Good times, better oldies at the Wagon Wheel

The whole scene was surreal. Michael proceeded to cover the canon of American popular music from the 50s and 60s, using a remote control to cue up the background tracks. He gave shout-outs to his fans and also to Billy Leather, a Billy Idol tribute performer whose bleached-blonde head sometimes blocked my view. Mr. Leather wasn’t the most conspicuous member of the audience, however. There were the numerous lipsticked 60 year-old women, including one sitting at a picnic table next to me, who danced as frenetically as one can while still sitting down. And then there were the hecklers—a table of wasted, grey-bearded bikers (one of whom wore a hand-crafted cut-off t-shirt which proclaimed “I <3 STRIPPERS”) who, when they weren’t falling over each other, somehow mustered the wherewithal to shout obscenities, insults, and Southern rock requests at the performer.


“Hey—you can’t handle this audience!” “Lynyrd Skynyrd!” “Just end it already!” “My brown-eyed girl—yeah, right!” “Free Bird!”


But the striking thing was that so many people seemed to know and love the Michael Jayne Project. “There’s something you guys always stick around for, isn’t there?” Michael asked, and the audience erupted into excited (albeit inebriated) cheers as he began “Mack the Knife.”


The other striking thing was Michael's talent. He sang those standards well, and we couldn’t stop laughing because his washed-up 80s metal exterior truly belied the tuneful warbler within.


“My third set is always for the diehards,” Michael announced. “We actually push the limits—we do some Doors, we do some Gregg Allman.”


I wasn’t sure who besides himself Michael’s “we” referred to. His remote control? Billy Leather? Was Mr. Allman himself about to show up? Maybe that’s who the second pair of sunglasses wa[image-1]s for.


Ted and I left the pavilion dumbfounded and even a bit star-struck. Ted shook his head a lot. The strange thing was that the whole experience seemed indicative of a larger scene—a Flea Market Circuit, if you will, frequented by the bleached and bearded and tattooed and fake-fingernailed and tightly leathered, brought together by their common love of Ol’ Blue Eyes and Bobby Darin.


On our way out we saw a full suit of armor with a yellow sign taped on the pectoral area:


Handmade Stainless Steel Medieval Armor


includes stand


$1995.95


Please Do Not Touch!!


Take ME Home TODAY!


 


In another state of mind, I might have tried to bargain this baby down to $5. But on this Saturday, I was content to stroll on by with my beer in hand, snapping my free fingers and whistling “The Girl from Ipanema.”


--Brian Reed

What: the Michael Jayne Project

Where: Wagon Wheel Flea Market, 7801 Park Blvd., Pinellas Park

When: Mid-day on a Saturday

Must-Do? Says Who? Billy Leather and a bunch of drunk bikers

Casualties: Possibility of death-by-laughter. You might enjoy yourself that much.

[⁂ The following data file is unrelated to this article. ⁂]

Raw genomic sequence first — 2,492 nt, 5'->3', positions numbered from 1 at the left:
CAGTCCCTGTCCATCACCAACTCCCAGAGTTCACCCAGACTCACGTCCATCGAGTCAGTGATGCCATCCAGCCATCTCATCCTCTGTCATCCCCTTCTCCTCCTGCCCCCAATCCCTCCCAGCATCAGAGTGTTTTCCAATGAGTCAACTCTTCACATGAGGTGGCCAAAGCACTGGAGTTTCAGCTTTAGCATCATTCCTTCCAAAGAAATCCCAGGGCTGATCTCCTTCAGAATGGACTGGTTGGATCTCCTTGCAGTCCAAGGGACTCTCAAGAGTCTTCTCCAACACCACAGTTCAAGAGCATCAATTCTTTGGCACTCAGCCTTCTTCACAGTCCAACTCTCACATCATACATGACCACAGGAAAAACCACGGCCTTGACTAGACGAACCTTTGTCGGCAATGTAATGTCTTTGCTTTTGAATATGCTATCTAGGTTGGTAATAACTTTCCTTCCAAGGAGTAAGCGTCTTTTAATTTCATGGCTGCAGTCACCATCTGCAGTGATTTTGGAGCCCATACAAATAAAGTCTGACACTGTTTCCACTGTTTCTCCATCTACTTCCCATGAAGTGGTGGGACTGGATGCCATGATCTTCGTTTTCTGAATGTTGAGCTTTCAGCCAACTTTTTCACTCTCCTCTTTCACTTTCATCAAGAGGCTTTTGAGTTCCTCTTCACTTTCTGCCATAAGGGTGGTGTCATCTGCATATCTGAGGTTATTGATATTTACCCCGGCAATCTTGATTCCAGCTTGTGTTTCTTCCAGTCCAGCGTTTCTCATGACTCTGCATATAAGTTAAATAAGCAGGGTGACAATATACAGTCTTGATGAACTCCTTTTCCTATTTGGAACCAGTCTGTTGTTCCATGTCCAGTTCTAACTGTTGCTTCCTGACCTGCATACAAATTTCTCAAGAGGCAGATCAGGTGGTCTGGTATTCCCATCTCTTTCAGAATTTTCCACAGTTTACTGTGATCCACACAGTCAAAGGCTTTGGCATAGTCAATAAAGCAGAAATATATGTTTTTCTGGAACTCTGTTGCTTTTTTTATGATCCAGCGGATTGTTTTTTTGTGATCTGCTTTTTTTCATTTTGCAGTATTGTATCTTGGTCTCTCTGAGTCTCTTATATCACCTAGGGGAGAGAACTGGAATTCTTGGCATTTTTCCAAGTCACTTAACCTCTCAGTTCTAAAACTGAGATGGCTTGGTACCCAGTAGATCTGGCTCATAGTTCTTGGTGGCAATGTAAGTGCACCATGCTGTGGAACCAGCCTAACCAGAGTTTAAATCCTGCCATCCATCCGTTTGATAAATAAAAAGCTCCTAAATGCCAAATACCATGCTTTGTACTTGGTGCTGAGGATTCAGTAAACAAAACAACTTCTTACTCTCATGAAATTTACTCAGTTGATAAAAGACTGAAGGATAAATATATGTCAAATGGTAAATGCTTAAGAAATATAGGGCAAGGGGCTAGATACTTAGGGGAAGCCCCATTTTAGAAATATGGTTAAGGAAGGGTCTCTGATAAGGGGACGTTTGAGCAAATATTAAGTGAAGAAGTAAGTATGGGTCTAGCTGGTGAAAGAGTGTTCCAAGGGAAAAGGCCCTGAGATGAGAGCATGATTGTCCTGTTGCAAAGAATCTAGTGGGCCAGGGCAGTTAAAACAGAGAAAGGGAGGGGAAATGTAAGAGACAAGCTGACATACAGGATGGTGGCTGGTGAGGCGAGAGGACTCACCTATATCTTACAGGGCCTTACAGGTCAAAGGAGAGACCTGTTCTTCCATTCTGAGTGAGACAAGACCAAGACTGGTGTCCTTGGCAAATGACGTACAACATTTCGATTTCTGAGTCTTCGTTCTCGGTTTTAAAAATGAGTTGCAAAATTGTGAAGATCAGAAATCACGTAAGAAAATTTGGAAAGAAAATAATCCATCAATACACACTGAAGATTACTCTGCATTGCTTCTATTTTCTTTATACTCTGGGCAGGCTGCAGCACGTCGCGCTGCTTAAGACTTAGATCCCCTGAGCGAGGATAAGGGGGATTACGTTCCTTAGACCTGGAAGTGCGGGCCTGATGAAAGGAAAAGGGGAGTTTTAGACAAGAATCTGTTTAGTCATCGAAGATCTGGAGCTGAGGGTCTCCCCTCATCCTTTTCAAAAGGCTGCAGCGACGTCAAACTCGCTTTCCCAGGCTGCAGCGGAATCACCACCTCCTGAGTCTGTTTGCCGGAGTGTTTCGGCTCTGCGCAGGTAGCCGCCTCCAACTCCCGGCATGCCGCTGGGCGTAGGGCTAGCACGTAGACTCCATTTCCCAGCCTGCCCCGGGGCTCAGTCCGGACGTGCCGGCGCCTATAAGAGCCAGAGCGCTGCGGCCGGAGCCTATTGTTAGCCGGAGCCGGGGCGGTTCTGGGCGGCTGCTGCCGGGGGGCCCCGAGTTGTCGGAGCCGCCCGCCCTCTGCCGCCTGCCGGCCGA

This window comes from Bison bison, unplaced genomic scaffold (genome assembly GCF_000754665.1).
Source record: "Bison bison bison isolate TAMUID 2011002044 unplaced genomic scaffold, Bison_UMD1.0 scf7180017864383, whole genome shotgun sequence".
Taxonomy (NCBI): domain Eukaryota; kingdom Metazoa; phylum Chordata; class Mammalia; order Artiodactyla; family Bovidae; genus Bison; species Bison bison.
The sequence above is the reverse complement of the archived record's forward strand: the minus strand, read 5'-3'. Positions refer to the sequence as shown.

Ted and I approached building B at Wagon Wheel Flea Market with high hopes of haggling for the most absurd item we could find. We had done some role-playing in the car, imagining booths full of tarnished Purple Hearts and chipped Nazi dinnerware. I had emptied my wallet of everything except for a crisp $5 bill. Ted brought no cash at all. We were ready.

But after twenty minutes wandering past vendors hawking crates of Crocs (those hole-ridden rubber shoes designed for the fleet-of-foot, $5), exotic forms of weaponry, and bulk shipments of incense sticks (which come in a variety of fragrant flavors including “Church”, “Country Potpourri”, “Musky Amber”, “Midnight Lovers”, and the ever-odiferous “Juicy Pussy”), nothing had enticed me out of my money—not even the “JP.”

And then we heard him. The strains of his powerful tenor wafted above the buzz of bartering in the market—“You are so beautiful…to me…can’t you see…?”—transcending the transactions and drawing us trancelike to the performance pavilion. There stood a thin man in his 40s. He had long, wavy, golden locks, and wore tight black leather pants, biker boots outfitted with chain metal, a silver pistol-shaped belt buckle, a black leather vest on his bare torso, a crucifix around his neck, and two pairs of yellow sunglasses—one on his eyes, and one perched high in the nest of his curly blonde hair. He grabbed the mic stand passionately as he belted one high note after another over the karaoke track, flexing his biceps and rocking his hips to ascend into the song’s climax, knees bent in a scandalous Elvis-stance, blood vessels bursting through his sweaty forehead. “You’re everything I hoped for…You’re EVERYTHING I need…”

He had more stage presence than Evel Kenevil. It was called the Michael Jayne Project, and as far as we could tell, he was an intensely professional karaoke-ist.

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